Cognitive dissonance is the internal conflict occurring when one's actions contradict previously held beliefs. It is one of the most studied topics in social psychology and was first analyzed by Leon Festinger in 1957.
The theory of cognitive dissonance developed by Leon Festinger is a very interesting topic of social psychology. The theory fascinates me because it tells us a great deal about how the human mind works, and it's an important route towards total understanding of the human mind from the psychological perspective. The theory explains why people try to contemplate over their ideology in order to bolster their belief when they are met with an idea running against the belief. In addition, the theory of cognitive dissonance explains why people taking part in counter - attitudinal actions end up with an attitude which opposes their previously held beliefs or end up even more confidence.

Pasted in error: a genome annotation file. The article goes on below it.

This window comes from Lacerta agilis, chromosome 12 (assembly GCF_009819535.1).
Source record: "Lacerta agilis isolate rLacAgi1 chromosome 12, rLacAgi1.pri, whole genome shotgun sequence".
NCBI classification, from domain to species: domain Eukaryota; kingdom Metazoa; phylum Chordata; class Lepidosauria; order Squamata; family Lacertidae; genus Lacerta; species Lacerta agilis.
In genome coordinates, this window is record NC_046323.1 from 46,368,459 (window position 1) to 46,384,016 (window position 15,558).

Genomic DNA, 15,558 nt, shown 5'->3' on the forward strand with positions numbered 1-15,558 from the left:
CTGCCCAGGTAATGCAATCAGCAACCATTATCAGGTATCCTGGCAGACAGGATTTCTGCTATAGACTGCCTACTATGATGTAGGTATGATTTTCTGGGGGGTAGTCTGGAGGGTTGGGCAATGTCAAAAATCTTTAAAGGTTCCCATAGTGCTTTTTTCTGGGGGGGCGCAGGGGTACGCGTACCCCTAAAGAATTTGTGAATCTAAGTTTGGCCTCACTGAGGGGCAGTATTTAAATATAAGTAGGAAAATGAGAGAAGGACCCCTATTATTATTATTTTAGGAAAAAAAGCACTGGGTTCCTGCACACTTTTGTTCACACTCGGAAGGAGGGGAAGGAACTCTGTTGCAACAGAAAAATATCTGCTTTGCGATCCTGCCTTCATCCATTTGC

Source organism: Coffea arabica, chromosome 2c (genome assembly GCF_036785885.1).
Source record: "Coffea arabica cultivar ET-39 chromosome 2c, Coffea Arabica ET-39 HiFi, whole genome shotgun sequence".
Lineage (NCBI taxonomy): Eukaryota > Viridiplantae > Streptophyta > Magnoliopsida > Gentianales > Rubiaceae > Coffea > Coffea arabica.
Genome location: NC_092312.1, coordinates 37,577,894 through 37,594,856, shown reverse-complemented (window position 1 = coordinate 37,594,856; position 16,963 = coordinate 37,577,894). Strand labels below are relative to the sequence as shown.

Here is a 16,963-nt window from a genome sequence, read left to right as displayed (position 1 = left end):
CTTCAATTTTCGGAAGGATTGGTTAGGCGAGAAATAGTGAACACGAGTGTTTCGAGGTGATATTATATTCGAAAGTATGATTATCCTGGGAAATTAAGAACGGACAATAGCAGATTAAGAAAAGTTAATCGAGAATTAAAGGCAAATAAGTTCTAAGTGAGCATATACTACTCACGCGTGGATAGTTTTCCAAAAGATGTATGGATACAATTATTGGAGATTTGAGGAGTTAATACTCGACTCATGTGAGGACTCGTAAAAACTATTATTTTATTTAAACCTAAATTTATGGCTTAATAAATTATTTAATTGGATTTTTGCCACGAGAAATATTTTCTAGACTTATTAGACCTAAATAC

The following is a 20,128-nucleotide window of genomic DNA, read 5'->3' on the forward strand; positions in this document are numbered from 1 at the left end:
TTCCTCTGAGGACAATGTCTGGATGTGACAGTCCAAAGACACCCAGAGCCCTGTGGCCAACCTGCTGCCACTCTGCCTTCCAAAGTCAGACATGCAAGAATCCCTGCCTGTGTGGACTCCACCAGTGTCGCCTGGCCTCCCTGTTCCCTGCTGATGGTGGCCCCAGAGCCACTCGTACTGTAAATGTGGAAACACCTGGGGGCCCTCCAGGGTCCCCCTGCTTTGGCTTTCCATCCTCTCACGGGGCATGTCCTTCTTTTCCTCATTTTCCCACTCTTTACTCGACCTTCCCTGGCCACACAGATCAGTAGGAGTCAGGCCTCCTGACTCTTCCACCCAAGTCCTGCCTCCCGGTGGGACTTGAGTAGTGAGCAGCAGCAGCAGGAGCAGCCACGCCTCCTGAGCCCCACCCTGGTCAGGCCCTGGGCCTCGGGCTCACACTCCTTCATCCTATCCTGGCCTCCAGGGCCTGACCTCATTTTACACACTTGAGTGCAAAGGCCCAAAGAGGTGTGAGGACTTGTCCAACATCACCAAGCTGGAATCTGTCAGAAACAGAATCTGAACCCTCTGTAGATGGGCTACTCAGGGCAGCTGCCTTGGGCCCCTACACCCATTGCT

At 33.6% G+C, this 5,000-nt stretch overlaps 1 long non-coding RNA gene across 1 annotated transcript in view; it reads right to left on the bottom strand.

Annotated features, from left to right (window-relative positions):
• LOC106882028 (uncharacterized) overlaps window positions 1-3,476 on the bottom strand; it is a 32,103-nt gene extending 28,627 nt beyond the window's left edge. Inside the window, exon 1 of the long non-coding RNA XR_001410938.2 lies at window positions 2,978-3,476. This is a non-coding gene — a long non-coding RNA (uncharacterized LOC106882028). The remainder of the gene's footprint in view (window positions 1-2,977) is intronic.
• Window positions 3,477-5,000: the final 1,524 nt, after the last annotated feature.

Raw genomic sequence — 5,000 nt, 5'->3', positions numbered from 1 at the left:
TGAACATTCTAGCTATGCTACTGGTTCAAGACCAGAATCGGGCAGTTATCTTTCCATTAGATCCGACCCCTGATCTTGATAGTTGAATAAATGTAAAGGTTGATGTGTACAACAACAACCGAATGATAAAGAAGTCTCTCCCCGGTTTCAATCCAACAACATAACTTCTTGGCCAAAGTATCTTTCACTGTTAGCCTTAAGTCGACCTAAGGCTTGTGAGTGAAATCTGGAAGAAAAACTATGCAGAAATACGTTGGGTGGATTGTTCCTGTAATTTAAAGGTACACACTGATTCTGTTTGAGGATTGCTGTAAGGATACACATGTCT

Essentially, the theory states that when a person conducts a hypocritical action, mental resistance brings them emotional discomfort, and the person is psychologically compelled to reduce or end the discomfort. This paper attempts to explain the following question from the psychological perspective: “What are the effects of cognitive dissonance on the behaviors and attitudes of a person?“ Cognitive dissonance causes mental discrepancy in an individual; thus, leading the individual to reduce it by either changing his action, attitude toward consistency, by avoiding or downgrading dissonant information, or by adhering to the individual’s group.